Working together for the past 18 months, Suzannah Bedford and Donya Coward have planted wooded areas, flower beds, fruit trees and bushes including damsons, figs, kiwis and blackcurrants in disused spaces in the area. The fruit is free for anybody to take. Their ethos is that the plants can help beautify the area and also invoke a sense of ownership and responsibility towards a neighbourhood that can look scruffy and run-down. On top of that, local people get access to some fresh local fruit.
“Sneinton is a classic area of deprivation with a very diverse community,” said Suzannah Bedford. “Unfortunately it’s prone to landlords who are more interested in having properties of multi-occupancy than developing a sense of community, which reinforces the problem that some people don’t have any sense of ownership over the area where they live.”
Despite the enthusiasm for food-growing in the area, the small orchard in Sneinton Market Square has proved to be surprisingly controversial. Gabie feels the planting could, and should, have gone further. As well as the apple trees, he had envisaged planting beds and lines of poetry inscribed on the concrete. Neither feature was included in the authority’s final design. Indeed, Gabie says it was a struggle to persuade the council even to allow the apple trees to be planted. Why? The authority and some local businesses had feared that the fruit would be used as weapons. One local business was even concerned that drug users would sell the apples to make money to buy drugs.
Gabie also expresses exasperation that the authority wouldn’t install planting beds in case they became a dumping ground for used syringes and insisted that benches had to have raised areas incorporated into them to prevent use by skateboarders. Gabie said that working with the council had ended up being a “very difficult process”. Of the final approved market design, he said: “It ends up being about keeping people out rather than bringing them in. Personally, I’d rather see skateboarders using the square instead of a clean area that is empty of people.”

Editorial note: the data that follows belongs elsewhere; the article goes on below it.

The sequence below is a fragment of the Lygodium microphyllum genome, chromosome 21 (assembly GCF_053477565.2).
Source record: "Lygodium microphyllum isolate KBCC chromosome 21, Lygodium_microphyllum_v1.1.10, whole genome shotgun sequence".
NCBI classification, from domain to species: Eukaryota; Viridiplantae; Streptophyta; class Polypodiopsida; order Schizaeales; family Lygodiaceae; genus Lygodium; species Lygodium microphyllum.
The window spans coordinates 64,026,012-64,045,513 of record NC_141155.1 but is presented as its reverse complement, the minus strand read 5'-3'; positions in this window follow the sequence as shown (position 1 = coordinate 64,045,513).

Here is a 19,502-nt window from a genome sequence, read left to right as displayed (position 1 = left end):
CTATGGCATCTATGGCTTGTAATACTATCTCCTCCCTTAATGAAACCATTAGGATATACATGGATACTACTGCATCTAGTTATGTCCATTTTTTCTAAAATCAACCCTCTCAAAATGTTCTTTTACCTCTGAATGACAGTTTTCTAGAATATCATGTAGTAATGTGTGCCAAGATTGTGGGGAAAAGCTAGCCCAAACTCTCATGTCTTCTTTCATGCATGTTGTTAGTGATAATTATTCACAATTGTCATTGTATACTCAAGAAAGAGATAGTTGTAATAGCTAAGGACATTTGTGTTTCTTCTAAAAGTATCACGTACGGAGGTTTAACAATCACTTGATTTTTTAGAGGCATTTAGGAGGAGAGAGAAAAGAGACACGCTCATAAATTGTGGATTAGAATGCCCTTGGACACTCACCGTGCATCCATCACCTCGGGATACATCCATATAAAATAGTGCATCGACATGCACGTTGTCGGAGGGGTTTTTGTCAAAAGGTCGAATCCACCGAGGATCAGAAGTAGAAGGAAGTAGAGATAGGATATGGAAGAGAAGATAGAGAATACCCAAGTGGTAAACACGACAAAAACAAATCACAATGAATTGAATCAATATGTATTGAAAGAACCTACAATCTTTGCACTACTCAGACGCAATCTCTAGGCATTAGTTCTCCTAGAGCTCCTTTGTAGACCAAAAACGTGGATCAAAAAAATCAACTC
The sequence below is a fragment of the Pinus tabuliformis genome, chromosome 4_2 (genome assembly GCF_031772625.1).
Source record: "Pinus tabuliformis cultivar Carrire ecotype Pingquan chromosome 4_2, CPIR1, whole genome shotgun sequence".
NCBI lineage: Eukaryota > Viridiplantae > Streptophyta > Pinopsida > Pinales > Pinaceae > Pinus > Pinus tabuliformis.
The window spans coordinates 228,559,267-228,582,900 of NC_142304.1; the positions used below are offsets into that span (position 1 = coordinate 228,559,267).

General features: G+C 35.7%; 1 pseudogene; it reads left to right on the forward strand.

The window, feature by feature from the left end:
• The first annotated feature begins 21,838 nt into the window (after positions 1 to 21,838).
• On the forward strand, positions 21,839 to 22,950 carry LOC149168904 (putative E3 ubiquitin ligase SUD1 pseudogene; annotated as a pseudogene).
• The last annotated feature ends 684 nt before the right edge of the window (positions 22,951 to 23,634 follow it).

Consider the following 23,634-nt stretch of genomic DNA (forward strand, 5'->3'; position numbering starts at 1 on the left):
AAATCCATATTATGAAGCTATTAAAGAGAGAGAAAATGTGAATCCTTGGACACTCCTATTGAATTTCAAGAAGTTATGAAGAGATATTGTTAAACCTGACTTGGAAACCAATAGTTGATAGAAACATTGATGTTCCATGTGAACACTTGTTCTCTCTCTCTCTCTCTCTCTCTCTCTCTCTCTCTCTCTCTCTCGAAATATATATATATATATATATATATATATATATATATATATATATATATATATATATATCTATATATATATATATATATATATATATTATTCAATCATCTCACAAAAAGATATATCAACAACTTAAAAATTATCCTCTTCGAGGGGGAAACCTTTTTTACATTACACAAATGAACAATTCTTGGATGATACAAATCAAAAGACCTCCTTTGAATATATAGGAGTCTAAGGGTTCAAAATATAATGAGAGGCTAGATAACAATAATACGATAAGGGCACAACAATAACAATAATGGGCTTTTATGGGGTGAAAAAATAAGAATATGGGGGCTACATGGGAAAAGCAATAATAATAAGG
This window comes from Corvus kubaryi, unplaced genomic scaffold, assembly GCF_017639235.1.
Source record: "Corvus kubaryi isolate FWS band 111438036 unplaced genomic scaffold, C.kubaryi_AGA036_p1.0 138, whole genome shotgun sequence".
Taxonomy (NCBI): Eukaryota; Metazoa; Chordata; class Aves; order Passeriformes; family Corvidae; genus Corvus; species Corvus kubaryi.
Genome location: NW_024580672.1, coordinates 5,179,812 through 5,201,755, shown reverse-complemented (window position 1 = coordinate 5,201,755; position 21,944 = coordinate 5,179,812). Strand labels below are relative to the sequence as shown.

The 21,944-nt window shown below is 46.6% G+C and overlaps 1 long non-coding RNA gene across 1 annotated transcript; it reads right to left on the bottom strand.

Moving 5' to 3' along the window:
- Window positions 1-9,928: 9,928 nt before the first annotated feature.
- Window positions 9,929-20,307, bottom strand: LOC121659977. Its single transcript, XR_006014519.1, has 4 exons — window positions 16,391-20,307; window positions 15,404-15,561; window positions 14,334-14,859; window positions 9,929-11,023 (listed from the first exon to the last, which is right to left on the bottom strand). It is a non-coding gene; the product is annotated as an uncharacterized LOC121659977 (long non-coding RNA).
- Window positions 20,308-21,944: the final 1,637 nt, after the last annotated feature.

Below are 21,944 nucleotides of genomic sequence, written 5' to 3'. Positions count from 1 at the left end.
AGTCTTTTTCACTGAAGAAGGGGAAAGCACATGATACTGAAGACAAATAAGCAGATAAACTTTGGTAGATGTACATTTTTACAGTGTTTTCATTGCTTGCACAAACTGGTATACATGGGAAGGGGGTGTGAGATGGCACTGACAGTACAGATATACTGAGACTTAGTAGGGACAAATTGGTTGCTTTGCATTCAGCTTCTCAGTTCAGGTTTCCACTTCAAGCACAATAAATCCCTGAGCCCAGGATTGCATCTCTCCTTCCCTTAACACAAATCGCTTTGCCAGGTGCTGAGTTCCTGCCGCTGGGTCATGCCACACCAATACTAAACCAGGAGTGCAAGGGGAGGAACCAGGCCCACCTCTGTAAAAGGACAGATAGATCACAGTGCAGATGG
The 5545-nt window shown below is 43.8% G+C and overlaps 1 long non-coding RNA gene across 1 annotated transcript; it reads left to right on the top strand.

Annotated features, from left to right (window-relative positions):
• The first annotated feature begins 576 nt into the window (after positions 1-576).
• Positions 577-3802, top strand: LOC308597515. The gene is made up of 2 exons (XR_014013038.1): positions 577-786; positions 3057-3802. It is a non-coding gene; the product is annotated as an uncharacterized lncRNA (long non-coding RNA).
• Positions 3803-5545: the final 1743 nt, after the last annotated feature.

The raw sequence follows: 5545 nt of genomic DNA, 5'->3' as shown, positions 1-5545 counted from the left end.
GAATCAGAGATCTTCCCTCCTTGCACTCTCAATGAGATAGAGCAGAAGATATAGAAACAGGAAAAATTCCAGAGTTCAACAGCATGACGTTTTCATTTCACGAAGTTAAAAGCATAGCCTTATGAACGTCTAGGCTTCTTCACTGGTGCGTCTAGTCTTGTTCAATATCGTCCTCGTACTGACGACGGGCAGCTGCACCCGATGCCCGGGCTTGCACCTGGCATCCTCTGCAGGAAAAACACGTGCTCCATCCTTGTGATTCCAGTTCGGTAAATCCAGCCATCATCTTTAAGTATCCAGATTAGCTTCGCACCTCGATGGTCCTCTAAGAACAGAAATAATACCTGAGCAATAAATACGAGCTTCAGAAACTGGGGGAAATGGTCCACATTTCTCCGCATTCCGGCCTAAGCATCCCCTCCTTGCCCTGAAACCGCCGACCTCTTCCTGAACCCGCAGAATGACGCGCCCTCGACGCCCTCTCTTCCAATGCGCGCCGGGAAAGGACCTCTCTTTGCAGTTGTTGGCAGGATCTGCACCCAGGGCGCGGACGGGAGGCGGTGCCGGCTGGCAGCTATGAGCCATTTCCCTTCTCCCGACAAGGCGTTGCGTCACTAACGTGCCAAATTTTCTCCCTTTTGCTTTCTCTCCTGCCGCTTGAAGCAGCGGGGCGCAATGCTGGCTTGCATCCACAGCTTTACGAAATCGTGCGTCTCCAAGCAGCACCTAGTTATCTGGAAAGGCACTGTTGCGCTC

Sowing Sneinton sympathise with Gabie’s frustrations. But they also see the other side of the problem. “We live in Sneinton, it’s a classic area of deprivation and the authority is under-resourced so it looks for ways to ‘design out’ problems before they even start,” said Suzannah Bedford. Her sowing partner Donya Coward believes that the apple trees’ presence in the square should inculcate a sense of common ownership of the square – and an interest in the potential for food to be grown in public spaces. “There are going to be apple days and the Apple Tree Adoption Network will give advice on apple varieties and how to look after apple trees,” she said.
But does the council have good grounds to fear that the fruit from the Sneinton Market Square trees will become weapons? Sowing Sneinton’s experience suggests not. Suzannah and Donya say the worst that has happened to their public planting schemes so far is that a tree was dug up by a utility company. Nobody, so far as they know, has been attacked with free figs and damsons.